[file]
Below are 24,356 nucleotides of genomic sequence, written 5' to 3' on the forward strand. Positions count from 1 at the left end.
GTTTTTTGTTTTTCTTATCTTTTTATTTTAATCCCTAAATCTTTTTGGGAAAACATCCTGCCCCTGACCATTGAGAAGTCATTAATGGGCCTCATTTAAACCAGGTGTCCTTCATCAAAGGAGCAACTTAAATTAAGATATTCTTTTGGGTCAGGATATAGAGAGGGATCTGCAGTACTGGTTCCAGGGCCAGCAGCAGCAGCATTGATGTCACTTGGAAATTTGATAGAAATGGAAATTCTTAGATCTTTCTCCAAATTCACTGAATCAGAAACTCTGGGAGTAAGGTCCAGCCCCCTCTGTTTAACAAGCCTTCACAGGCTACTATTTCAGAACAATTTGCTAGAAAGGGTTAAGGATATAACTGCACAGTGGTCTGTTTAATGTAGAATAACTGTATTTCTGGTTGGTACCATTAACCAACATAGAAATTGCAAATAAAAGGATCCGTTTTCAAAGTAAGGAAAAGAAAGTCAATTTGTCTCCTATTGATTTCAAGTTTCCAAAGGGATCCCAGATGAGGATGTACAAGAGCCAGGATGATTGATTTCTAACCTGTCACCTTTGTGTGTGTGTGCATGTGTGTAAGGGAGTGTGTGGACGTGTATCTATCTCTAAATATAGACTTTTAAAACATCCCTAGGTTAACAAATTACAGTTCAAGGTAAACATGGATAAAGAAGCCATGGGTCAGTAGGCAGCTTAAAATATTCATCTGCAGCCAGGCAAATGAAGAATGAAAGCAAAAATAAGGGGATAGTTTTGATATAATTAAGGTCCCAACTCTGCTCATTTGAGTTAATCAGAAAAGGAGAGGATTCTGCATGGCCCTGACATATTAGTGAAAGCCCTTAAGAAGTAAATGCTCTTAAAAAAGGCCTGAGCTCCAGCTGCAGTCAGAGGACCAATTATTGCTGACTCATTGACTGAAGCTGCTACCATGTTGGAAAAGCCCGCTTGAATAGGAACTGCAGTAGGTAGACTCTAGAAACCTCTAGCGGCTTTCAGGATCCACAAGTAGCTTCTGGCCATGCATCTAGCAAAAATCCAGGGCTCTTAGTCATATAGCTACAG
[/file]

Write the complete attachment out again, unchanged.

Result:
Below are 24,356 nucleotides of genomic sequence, written 5' to 3' on the forward strand. Positions count from 1 at the left end.
GTTTTTTGTTTTTCTTATCTTTTTATTTTAATCCCTAAATCTTTTTGGGAAAACATCCTGCCCCTGACCATTGAGAAGTCATTAATGGGCCTCATTTAAACCAGGTGTCCTTCATCAAAGGAGCAACTTAAATTAAGATATTCTTTTGGGTCAGGATATAGAGAGGGATCTGCAGTACTGGTTCCAGGGCCAGCAGCAGCAGCATTGATGTCACTTGGAAATTTGATAGAAATGGAAATTCTTAGATCTTTCTCCAAATTCACTGAATCAGAAACTCTGGGAGTAAGGTCCAGCCCCCTCTGTTTAACAAGCCTTCACAGGCTACTATTTCAGAACAATTTGCTAGAAAGGGTTAAGGATATAACTGCACAGTGGTCTGTTTAATGTAGAATAACTGTATTTCTGGTTGGTACCATTAACCAACATAGAAATTGCAAATAAAAGGATCCGTTTTCAAAGTAAGGAAAAGAAAGTCAATTTGTCTCCTATTGATTTCAAGTTTCCAAAGGGATCCCAGATGAGGATGTACAAGAGCCAGGATGATTGATTTCTAACCTGTCACCTTTGTGTGTGTGTGCATGTGTGTAAGGGAGTGTGTGGACGTGTATCTATCTCTAAATATAGACTTTTAAAACATCCCTAGGTTAACAAATTACAGTTCAAGGTAAACATGGATAAAGAAGCCATGGGTCAGTAGGCAGCTTAAAATATTCATCTGCAGCCAGGCAAATGAAGAATGAAAGCAAAAATAAGGGGATAGTTTTGATATAATTAAGGTCCCAACTCTGCTCATTTGAGTTAATCAGAAAAGGAGAGGATTCTGCATGGCCCTGACATATTAGTGAAAGCCCTTAAGAAGTAAATGCTCTTAAAAAAGGCCTGAGCTCCAGCTGCAGTCAGAGGACCAATTATTGCTGACTCATTGACTGAAGCTGCTACCATGTTGGAAAAGCCCGCTTGAATAGGAACTGCAGTAGGTAGACTCTAGAAACCTCTAGCGGCTTTCAGGATCCACAAGTAGCTTCTGGCCATGCATCTAGCAAAAATCCAGGGCTCTTAGTCATATAGCTACAG